As you may have seen in the past, I’m pretty big on creating more financial transparency in the arts and have posted the various amounts of money I’ve made doing different kinds of work. I do this primarily because I think this kind of transparency is necessary to create a more equitable culture for the arts (it was a trend that originally started in the tech field to address the gender pay gap), but I also see a number of artists, especially in the early part of their careers, trying to get a handle on what it costs (and how to raise money) for their ambitious projects. Such transparency among the people immediately around us can help clarify what’s within our reach and how we might be able to accomplish it.
So, in the same spirit of transparency, I wanted to share with everyone a general breakdown of expenses for the initial production of Conference of the Birds, which was a multi-part development process. The below financial information is focused on the workshop performances and culminating premiere at the Broad Stage, both of which had about a 4 week rehearsal process with about 2 full cast rehearsals and 2 principles-only rehearsals each week. I hope it helps!
It’s worth noting that all of the institutional/foundation/government support came from various artists and community members involved with the show who really believed in the message and story of this piece. I can’t stress enough how important developing a strong community of like-minded folks is to bringing a project to life and there is absolutely no way this could have happened without many people stepping up, offering their resources and the resources of the institutions with which they are associated.
Any questions? Add them to the comments below.
A Fated Meeting
I'd like to share with you the the serendipitous story of how our telling of The Conference of the Birds came to be:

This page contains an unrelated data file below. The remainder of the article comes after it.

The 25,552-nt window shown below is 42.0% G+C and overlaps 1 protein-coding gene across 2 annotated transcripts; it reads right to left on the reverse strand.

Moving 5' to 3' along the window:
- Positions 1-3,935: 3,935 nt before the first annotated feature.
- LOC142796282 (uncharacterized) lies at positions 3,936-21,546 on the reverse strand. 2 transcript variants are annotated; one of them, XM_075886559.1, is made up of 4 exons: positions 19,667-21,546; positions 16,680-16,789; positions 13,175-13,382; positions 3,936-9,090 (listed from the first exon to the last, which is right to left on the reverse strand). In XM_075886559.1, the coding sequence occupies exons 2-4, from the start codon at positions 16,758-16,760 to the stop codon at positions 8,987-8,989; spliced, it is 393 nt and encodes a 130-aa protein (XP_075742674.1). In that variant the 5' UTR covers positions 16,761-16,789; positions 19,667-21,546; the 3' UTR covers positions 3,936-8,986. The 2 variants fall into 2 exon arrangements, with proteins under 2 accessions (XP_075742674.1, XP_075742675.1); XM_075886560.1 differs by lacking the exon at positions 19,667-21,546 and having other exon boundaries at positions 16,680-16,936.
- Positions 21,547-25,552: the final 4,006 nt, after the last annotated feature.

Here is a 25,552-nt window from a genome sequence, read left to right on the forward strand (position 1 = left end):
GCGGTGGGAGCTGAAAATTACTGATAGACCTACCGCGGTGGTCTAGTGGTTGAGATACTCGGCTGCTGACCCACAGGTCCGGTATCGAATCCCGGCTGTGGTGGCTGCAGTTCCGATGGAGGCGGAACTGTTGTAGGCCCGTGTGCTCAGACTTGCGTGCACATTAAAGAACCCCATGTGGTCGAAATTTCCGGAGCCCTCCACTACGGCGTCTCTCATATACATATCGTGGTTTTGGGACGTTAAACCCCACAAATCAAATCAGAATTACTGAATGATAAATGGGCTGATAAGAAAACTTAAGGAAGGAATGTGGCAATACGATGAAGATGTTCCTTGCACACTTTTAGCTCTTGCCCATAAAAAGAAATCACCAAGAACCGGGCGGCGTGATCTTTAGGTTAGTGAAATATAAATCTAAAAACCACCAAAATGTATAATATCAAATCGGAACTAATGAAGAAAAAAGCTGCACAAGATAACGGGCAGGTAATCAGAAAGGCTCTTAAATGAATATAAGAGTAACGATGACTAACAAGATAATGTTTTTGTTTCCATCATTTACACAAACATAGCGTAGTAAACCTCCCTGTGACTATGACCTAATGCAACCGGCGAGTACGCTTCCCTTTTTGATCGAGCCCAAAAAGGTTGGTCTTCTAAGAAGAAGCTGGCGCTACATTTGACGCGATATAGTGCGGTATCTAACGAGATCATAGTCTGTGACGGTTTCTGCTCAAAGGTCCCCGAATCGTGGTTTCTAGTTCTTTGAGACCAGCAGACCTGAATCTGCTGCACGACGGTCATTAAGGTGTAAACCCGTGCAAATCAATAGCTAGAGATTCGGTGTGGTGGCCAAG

In 2018, when my friend Anne Harley approached me about setting Attar's The Conference of the Birds to music, I had a sense the time had come to finally give it a try. I took a trip to the Last Bookstore in DTLA to see what translations were available.
Browsing along the shelves, reading the various spines, one book caught my eye. Unlike the other books on the shelf, it was turned out so I could see the simple but beautiful cover. I picked it up, seeing that it had been published only a few months earlier and that the writer, Sholeh Wolpé, happened to also live in Los Angeles. It was at this moment that a child, no higher than my hip, ran by, craning his neck upward at all the books and started yelling "It's so big! I'm small! I'm small!".
Dumbfounded by what seemed like a mystical revelation coming from this young person, I turned to a random page in the book. The modern poetry, both elegant and straightforward, engulfed me immediately.
...But if you come to it as a pure drop,
you will lose yourself in the Ocean,
becoming one with its vast water.
The Ocean's currents
will become yours, too –
its shining beauty, yours.
You will be and not be.
How can that be?
It's beyond mind's comprehension.
I knew this was the right translation, so I bought the book and immediately emailed Sholeh telling her I was interested in putting it to music. She responded the same day and invited me for some tea in her neighborhood, walking distance from where I lived at the time. We hit it off, and I told her the story of how I came across her translation and she said:
"I did that. I went to the Last Bookstore to make sure they were carrying the book and I pulled a copy out and turned it so the cover was facing out. I put it there so you could find it."
While I've wanted to create this piece for 10 years, It's only now, with the help of my incredible collaborators, I finally feel ready to bring to life Attar's story of the Conference of the Birds. The entire process of creating this work has challenged and enriched me throughout, but serendipity has also followed the process along way – a series of astonishing coincidences that have amplified the size and impact of the piece until it grew into the fully staged, movement-driven oratorio. If you haven't yet, you can buy your tickets using the link below.
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